Colorado Gov Pitches Plan To Mend Mental Health Safety Net



In a grim coincidence, just days after the mass killing in Newtown, Conn., Colorado Gov. John Hickenlooper is proposing an $18.5 million plan to strengthen the state’s mental health system. The proposal is the result of five months of work by a group of advisors convened by Hickenlooper in the wake of a mass shooting in July at an Aurora, Colo., movie theater that left 12 dead.

The governor’s announcement had been set well before Friday’s massacre.

“We really have a duty after tragedies to look at what we do, how we act, and how we help each other,” Hickenlooper, a Democrat, said. “How do we increase the probability that we can keep those who are suffering from some sort of mental illness from being a danger to themselves and to others?”

The plan calls for 50 new treatment beds for those transitioning from institutional care,  20 more for those in jail or prison and 107 housing vouchers for people being released from in-patient treatment. It would also expand a 24 hour crisis telephone line from beyond Denver to the rest of the state. The plan also calls for five “crisis stabilization centers” people could drop in to 24 hours a day for help.

Like many states, Colorado has seen a net decline in the number of mental health treatment beds in recent years as hospitals have collectively eliminated more than they have added.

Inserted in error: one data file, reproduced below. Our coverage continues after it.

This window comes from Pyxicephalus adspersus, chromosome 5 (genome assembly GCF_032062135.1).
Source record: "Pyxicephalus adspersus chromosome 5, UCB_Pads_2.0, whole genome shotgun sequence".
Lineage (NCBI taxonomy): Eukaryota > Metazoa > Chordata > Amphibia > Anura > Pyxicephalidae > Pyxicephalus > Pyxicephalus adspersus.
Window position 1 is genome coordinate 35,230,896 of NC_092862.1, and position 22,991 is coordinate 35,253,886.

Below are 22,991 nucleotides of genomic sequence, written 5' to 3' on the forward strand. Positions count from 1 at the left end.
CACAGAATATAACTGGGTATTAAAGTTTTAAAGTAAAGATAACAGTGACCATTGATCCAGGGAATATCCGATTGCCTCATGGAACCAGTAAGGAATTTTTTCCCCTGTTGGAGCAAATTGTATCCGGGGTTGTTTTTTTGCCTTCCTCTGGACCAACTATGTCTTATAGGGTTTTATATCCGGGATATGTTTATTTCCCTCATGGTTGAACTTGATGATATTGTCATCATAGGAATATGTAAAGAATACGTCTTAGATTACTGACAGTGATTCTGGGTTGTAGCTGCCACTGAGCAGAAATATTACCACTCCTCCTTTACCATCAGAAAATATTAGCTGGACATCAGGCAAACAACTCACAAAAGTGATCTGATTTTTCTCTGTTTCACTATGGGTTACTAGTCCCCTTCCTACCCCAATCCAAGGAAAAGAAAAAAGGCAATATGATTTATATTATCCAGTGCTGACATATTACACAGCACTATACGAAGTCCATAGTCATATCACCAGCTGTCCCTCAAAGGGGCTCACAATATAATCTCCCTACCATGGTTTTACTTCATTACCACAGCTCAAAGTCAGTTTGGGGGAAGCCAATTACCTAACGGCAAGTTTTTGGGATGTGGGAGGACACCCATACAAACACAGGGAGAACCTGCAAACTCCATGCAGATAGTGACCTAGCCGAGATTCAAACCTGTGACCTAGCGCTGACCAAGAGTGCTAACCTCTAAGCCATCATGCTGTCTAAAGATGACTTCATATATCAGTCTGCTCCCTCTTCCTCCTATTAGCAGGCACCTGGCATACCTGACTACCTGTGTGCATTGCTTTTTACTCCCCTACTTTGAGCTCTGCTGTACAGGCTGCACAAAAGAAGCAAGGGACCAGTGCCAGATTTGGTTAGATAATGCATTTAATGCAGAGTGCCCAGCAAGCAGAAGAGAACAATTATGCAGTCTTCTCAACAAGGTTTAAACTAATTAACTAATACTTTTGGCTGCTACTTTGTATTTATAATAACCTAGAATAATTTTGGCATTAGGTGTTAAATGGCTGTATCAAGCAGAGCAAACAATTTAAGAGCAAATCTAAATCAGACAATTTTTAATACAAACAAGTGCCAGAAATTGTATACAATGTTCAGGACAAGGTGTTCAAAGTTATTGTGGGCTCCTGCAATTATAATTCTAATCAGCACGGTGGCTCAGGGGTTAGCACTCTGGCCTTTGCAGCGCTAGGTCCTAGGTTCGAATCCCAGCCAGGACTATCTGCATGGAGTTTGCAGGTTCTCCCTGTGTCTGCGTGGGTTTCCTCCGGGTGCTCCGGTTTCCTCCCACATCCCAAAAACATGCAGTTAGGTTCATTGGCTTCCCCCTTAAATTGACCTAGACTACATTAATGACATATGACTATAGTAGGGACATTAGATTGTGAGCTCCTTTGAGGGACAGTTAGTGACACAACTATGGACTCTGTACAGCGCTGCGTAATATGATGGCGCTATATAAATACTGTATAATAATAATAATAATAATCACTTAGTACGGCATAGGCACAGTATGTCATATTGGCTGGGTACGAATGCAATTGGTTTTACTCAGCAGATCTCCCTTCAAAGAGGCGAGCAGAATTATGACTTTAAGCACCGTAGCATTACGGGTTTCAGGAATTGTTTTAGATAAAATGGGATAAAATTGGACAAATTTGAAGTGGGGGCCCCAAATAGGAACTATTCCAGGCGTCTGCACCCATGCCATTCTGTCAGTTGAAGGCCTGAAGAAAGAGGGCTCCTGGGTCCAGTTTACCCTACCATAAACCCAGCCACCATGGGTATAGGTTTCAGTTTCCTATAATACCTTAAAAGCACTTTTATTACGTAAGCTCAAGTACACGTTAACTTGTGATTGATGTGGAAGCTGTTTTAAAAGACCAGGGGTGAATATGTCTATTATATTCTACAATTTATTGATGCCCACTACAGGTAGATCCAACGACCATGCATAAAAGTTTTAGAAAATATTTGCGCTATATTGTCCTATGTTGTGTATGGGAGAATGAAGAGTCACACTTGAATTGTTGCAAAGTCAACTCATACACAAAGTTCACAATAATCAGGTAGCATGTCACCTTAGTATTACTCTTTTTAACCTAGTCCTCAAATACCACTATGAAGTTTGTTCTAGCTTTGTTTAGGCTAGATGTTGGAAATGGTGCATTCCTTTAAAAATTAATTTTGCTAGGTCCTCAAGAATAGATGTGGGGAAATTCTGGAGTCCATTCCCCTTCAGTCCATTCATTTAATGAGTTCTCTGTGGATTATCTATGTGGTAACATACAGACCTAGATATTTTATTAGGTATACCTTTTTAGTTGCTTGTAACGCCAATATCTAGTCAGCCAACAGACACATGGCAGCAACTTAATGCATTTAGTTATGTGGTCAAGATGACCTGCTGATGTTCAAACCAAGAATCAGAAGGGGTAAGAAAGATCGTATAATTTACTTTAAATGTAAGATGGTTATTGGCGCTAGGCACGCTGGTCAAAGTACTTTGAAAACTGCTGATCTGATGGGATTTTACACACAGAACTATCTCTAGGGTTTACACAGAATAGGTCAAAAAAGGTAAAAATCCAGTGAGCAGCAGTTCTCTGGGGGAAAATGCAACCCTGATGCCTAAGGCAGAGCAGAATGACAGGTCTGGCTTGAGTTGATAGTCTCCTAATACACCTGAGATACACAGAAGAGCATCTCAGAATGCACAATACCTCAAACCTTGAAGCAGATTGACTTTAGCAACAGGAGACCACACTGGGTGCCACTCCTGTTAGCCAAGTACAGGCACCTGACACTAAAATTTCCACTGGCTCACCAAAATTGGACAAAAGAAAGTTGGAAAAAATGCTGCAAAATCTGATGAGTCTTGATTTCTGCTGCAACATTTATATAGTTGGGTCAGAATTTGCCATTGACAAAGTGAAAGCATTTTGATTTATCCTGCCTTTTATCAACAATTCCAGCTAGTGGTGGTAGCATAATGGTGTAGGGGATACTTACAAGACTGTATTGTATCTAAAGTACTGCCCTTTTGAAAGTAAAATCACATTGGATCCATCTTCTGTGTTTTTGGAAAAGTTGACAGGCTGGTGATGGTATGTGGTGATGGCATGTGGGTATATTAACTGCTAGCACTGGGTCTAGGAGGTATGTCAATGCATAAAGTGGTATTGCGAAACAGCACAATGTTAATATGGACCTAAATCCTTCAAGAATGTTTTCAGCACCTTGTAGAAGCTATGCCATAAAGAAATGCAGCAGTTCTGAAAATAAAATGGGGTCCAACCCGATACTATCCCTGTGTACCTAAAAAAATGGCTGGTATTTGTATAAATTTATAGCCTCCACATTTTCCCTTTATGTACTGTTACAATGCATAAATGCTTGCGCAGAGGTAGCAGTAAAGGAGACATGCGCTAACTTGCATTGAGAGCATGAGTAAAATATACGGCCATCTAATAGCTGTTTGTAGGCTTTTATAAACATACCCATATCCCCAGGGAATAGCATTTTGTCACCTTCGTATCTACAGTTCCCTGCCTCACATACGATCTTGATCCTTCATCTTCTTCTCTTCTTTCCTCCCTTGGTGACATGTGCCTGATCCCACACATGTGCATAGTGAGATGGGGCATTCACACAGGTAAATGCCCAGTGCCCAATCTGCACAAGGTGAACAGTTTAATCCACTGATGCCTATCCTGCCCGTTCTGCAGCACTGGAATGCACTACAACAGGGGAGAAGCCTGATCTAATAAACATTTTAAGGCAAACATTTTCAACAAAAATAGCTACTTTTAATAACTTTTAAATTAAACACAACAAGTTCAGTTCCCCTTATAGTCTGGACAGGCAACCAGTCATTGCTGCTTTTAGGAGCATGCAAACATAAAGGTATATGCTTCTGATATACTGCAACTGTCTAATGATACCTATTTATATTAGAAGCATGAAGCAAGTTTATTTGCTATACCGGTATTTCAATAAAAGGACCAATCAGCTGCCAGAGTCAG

Hickenlooper’s plan also calls for streamlining Colorado’s three laws relating to involuntarily committing mentally ill people who may be dangerous.

State Rep. Bob Gardner, a Republican leader in the statehouse on health issues, said he “applauds” the governor’s proposal.

“I hope ($18.5 million) is enough to make a difference … but that’s a fair amount of money, so I’m also mindful we have a budget to meet,” Gardner said.

The plan would have to be approved by the state legislature as part of the 2013-2014 budget.

The governor has also called for talks on gun control, and several Democratic state lawmakers say they’re considering new gun control bills. “I’m certainly open to the conversation,” Gardner said, but “if greater gun control and regulation is not the answer, and I don’t believe it is, then it must be something else. And that something else is, at least in part, mental health services.”

This story is part of a collaboration that includes Colorado Public RadioNPR and Kaiser Health News.